Tonight’s production of Nixon in China in Edinburgh was a fresh take. The dramatic ruse? The unearthing of Nixon’s historic visit to Beijing from the literal warehouse archives. John Fulljames, the production’s director, supported the storyline with archival photos/videos projected onto imaginative surfaces. Though I rarely like newsreel projections as theatrical device (they feel inorganic and distract), the images were cleverly embedded in the director’s concept. 

ZHOU 
All patriots were brothers once:
let us drink to the time
when they shall be brothers again.
Ganbei!

Ganbei, the repeated Chinese toast (bottoms up) in the dramatic finale of Act 1, a chaotic press banquet in the Great Hall of the People jammed with dignitaries, where Zhou Enlai promotes a common reach toward a more tolerant world. Zhou’s speech is a lyrical repose before the mayhem of Secretaries multiplying like rabbits while shifting from one character to the next. I recalled the Secretary signature moves–bird-like head movement, quick gait with lifeless upper body. I wondered if the Secretaries onstage were thinking what I thought as I mimed translations of leaders’ addresses and encomiums? One recent critic referred to the Secretaries as chorus girls. I took umbrage, of course. Yes, we were lovingly referred to by composer and director as the Maoettes, but would that critic refer to the other two Supremes as backing singers? I think not. Mao’s Secretaries are no less thematically and musically valuable than the Three Ladies in Magic Flute. After all, dear critic, no small parts

MAO
Among the followers of Marx
the extreme left,
the doctrinaire,
tend to be fascist.
NIXON
And the far right?
MAO
True Marxism is called that by
the extreme left.
Occasionally the true left calls
a spade a spade and tells the left it’s right.

Nixon’s visit to China is a perfect story for opera. It’s a Shakespearian travesty with ugly underpinnings, a clumsy synergy of irony and perceived destiny sprung from the conceit of power; you know, questionable strategic choices hinged on the flex of ego, hollow relationships forged out of ideologies inevitably questioned in the maturity of thought?

 
PAT
This is prophetic!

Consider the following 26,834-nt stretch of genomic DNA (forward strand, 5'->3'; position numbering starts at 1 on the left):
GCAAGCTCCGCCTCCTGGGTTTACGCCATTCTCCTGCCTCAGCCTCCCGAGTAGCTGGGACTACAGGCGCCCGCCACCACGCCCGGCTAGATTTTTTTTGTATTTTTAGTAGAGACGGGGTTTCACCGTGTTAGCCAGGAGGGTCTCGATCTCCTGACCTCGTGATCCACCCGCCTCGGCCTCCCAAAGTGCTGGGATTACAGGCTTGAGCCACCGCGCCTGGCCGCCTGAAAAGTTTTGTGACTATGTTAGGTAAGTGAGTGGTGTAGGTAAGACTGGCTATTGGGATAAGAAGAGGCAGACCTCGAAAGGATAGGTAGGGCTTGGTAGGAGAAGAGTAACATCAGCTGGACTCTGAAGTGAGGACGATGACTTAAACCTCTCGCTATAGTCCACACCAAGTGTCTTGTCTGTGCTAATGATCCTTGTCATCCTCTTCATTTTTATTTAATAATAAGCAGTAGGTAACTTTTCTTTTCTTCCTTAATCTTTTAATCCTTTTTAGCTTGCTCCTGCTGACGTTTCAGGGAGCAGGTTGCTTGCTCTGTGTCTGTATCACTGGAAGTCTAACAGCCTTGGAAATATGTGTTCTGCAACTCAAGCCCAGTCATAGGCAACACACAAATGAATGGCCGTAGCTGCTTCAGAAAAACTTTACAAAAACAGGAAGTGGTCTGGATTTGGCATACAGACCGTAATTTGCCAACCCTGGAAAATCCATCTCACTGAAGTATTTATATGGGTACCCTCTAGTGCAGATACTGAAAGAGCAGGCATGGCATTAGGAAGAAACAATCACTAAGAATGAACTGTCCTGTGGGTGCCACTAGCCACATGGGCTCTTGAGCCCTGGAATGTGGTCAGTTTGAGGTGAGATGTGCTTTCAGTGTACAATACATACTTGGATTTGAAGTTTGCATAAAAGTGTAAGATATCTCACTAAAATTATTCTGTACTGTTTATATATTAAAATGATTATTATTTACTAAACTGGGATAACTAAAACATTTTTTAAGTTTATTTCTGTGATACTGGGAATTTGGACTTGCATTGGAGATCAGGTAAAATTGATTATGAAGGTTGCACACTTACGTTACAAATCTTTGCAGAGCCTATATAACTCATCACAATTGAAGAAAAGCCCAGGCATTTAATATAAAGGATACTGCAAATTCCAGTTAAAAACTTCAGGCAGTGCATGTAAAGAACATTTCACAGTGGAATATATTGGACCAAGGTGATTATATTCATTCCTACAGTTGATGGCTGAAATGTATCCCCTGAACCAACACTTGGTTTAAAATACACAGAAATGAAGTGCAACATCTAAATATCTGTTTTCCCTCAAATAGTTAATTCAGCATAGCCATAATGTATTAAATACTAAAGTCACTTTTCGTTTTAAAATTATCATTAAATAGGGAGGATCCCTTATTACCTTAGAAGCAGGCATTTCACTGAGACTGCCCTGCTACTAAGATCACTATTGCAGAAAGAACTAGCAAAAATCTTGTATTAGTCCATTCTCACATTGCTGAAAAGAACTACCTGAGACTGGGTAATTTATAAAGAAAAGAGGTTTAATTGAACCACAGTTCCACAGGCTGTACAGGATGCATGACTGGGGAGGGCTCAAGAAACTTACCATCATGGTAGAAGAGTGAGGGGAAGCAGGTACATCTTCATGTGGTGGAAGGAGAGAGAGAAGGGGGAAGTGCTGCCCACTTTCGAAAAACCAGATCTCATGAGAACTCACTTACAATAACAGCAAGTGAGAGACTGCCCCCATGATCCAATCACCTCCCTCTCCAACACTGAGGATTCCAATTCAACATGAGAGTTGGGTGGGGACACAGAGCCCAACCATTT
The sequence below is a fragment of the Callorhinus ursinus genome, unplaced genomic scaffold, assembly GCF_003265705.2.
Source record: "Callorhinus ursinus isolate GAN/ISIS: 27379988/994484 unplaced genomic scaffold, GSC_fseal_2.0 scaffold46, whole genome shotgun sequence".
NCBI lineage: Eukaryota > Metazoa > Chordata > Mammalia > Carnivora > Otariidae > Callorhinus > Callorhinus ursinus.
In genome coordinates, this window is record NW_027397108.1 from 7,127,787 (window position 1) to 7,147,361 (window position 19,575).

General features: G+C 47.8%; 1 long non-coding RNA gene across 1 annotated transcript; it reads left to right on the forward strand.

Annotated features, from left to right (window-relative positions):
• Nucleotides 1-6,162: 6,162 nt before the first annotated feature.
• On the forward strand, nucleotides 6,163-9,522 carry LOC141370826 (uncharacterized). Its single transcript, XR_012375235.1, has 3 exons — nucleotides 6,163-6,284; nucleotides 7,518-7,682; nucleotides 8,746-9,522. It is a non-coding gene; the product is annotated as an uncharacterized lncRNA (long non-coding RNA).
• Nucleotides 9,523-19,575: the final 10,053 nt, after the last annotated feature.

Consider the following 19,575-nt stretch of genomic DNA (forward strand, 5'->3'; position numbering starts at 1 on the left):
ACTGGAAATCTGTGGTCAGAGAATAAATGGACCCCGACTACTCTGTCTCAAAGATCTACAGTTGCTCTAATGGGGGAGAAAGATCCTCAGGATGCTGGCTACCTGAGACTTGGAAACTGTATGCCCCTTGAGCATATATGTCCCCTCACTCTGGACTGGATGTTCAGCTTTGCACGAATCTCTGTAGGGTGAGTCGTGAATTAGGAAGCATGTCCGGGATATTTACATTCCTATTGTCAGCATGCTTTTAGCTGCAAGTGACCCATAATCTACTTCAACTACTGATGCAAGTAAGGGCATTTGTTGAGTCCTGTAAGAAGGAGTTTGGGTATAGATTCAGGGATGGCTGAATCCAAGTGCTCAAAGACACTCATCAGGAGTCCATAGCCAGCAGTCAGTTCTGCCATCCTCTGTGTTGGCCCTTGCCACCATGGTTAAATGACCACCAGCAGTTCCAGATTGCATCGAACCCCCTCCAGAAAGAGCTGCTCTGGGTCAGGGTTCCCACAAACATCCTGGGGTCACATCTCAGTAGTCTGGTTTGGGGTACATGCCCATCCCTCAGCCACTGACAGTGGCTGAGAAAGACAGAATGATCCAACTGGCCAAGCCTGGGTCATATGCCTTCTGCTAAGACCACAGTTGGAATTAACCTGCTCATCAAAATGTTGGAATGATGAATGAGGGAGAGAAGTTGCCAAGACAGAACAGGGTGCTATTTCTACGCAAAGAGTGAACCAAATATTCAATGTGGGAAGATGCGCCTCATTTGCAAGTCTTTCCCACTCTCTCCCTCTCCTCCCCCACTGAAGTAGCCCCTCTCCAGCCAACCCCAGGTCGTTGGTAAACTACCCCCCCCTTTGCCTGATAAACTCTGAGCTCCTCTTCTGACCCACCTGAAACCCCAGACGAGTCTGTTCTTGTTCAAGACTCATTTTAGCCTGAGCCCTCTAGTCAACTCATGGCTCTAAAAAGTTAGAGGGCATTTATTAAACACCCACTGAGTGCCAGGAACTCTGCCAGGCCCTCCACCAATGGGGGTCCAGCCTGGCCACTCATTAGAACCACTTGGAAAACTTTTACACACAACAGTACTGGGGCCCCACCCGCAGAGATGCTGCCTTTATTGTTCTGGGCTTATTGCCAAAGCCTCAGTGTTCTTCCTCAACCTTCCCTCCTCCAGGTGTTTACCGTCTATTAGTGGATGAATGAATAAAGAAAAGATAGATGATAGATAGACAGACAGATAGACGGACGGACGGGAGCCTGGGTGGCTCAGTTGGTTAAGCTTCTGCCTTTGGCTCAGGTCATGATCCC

I foresee a time will come when
luxury dissolves into the atmosphere like a perfume,
and everywhere the simple virtues root
and branch and leaf and flower...
Let the eternal plan resume.
 
MADAME MAO 
At the breast of history, 
I sucked and pissed 
Thoughtless and heartless, 
red and blind.

Act 2–At long last, the divas.

Meet Madame Mao (Jiang Qing) –fervent, cruel; and Pat Nixon–deferential, subordinate. 

Or was she?

Pat Nixon may have won Outstanding Homemaker of the Year; she may have made Richard Nixon her full-time job; she may have been an understated First Lady, but at heart, she wasn’t subordinate and could be outspoken to the chagrin of her husband. After learning about Pat’s advocacy of feminist issues–female judges serving on the U.S. Supreme Court, women being fully represented in the House, that abortion was “a woman’s personal choice,” that Pat publicly championed the Equal Rights Amendment–I was turned off by a New York Times article circa 1970. It was nothing short of condescending, nearly jeering Pat as the “ultimate good sport.” (ironically, the ERA’s most prominent proponent, Gloria Steinem, interviewed Pat asking her what she identified with other than her daughters and husband (?). Pat understandably punched back, “I never had time to think about things like that–who I wanted to be, or what I admired, or to have ideas… I’ve never had it that easy.” I admire Gloria Steinem, who has retrospectively commented that the interview focused on empathy, not criticism, but she might have asked the question with less judgment.)

Madame Mao was venal and ambitious (love her stage name, however, “Blue Apple,” “Lán Píng”). When her parents split (her father was abusive), Madame M’s mother fled with her daughter, but life was unstable. Soon, little Jian Qing was sent to her maternal grandparents, attending drama school and, later, becoming a professional actor. She married three times and had a spate of lovers. 

Pat grew up poor–nothing was on offer. She lost both her parents by the time she was seventeen, and though Pat may have lacked Madame Mao’s ruthless ambition, she worked hard to put herself through school. As a Quaker, she was principled (conscience is the basis of morality) while Madame Mao swung into the extremities of prurience and improvidence.